Antique Shops - key feature of local trade for decades.

Assembly Room - social venue sifrom c.1788.

Banks - from their start in Hungerford in 1818 to their decline locally.

Barracks at Highclose - a local military focus since the early 18th century.

Bear Hotel - one of the grand coaching inns of England, with records from 1464 (or earlier).

Bell Foundry - casting church bells in the early 17th century.

Berkshire Trout Farm (Dun Mill) - farming trout locally since 1907.

Blacksmiths and Farriers - vital artisans in a rural town on major coaching routes.

Blindhouse - the town lock-up in the 17th and 18th centuries.

Boarden Carriage - a curiously named footpath off Bridge Street.

Bridge Street properties - detailed records of over 25 properties, some back to 1470.

Bridges of Hungerford - links to the many and varied bridges - some with intriguing names.

Buttermarket - key feature of the market place in the 17th and 18th centuries.

Canal - a large section describing the history of the Kennet and Avon Canal.

Chantries - the chantry chapels in St. Lawrence's Church.

Charnham Street properties - detailed records of over 40 properties, some back to the 15th century.

Chilton Factory - the 1959 factory and the earlier history of Chilton and the famous monoplane.

Church Street Properties - records of some of the 50 properties.

Church Way (Dog Hill) - one resident's memory of living there.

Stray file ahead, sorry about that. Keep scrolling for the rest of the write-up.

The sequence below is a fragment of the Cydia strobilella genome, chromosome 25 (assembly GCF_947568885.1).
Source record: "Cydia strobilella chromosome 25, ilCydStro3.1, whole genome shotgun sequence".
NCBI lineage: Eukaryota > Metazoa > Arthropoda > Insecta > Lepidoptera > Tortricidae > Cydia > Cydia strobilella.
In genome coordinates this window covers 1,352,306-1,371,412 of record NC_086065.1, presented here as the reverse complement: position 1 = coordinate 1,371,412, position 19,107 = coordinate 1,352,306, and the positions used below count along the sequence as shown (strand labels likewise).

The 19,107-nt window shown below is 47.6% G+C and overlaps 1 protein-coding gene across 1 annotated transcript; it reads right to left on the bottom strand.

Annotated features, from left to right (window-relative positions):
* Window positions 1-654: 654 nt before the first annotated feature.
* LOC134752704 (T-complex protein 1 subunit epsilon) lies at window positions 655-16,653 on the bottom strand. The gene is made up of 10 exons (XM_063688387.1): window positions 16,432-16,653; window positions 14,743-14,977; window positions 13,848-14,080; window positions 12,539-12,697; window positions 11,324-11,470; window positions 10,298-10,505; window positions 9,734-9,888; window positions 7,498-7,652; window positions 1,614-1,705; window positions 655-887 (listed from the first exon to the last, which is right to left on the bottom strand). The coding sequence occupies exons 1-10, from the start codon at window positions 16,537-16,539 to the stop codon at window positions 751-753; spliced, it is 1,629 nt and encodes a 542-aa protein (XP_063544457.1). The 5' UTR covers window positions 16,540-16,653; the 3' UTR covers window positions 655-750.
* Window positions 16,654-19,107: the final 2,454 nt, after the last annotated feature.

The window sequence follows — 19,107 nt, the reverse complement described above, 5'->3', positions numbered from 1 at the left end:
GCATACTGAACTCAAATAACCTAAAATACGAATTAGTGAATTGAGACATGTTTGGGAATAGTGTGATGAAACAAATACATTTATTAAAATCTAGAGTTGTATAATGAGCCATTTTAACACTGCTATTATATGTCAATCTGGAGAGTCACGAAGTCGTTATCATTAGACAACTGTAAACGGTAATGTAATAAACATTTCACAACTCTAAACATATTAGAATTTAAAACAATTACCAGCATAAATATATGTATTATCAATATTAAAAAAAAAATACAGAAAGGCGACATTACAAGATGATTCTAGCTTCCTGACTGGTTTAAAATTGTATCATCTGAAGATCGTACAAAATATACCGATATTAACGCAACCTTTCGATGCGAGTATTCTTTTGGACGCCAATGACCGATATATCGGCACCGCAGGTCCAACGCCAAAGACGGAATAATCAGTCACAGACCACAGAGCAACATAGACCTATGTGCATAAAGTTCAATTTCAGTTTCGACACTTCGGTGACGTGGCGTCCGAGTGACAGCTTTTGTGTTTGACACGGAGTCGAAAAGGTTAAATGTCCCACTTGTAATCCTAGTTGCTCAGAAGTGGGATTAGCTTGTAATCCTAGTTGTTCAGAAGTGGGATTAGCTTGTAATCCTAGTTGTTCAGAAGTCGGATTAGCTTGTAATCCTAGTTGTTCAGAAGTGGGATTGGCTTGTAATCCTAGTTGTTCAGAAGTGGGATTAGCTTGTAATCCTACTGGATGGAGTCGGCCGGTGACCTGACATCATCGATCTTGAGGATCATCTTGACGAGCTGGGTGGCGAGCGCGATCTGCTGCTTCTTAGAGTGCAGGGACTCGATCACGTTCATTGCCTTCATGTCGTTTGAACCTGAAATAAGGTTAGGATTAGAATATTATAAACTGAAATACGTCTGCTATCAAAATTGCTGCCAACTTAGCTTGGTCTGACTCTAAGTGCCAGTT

Churches - a large section linking to all the past and present churches and chapels in the town.

Cinema - all about the 1934 cinema and how Hungerford residents watched films before it was built.

Clubs and Groups - a large section covering the history of over 50 clubs and groups in the town.

Cockpit - description of Hungerford's cockpit - a popular pastime in the 17th and 18th centuries.

Coffee Houses - the 19th century coffee houses  in Hungerford.

Combe - the village and its history.

Combe Gibbet - the prominent landmark near the highest point in southern England.

Common Fields of Hungerford - details and maps showing the 20+ historic common fields around Hungerford.

Common Port Down - all about Hungerford's wonderful common to the east of the town.

Cow Lane (Park Street) - the ancient route from Newbury and some of its buildings.

Croft (Church Croft) - the village green of the original medieval vill of Hungerford.

Croft Hall (formerly Church House) - built on the site of the old Grammar School.

Culver Acre - a medieval property which later became The Three Swans.

Cycle Shops - details of nine cycle shops in the town.

Domesday Manors around Hungerford - transcriptions of the local Domesday entries.

Dye House - key part of the local cloth indistry in the 15th-17th centuries.

Eddington - the historic village north of the river Kennet, its trades, indistries and properties.

Faulknor Square - the origins and properties in this square off Charnham Street.

Fertiliquid / Vickers Armstrong factories - vital local employer during and after the Second World War.

Freeman's Marsh - all about this SSSI area of common land to the west of the town.

Gas Works - the stormy saga of building the gas works, and its history of over 100 years.

Great Estates around the town - the town is surrounded by historical large estates. Find them here.

Great Western Mill, Church Street - a large employer in the town in the mid 20th century - destroyed by fire in 1960

Ham Spray House and The Bloomsbury Group - fascinating insight into their life locally.

Harvey's Meadow - 30 acres of SSSI to the north-east of the town. Part of the Town & Manor estate.

High Street properties - detailed records of over 130 properties, some back to 1470.

Hopgrass Farm - 1,000 years of history of this local estate.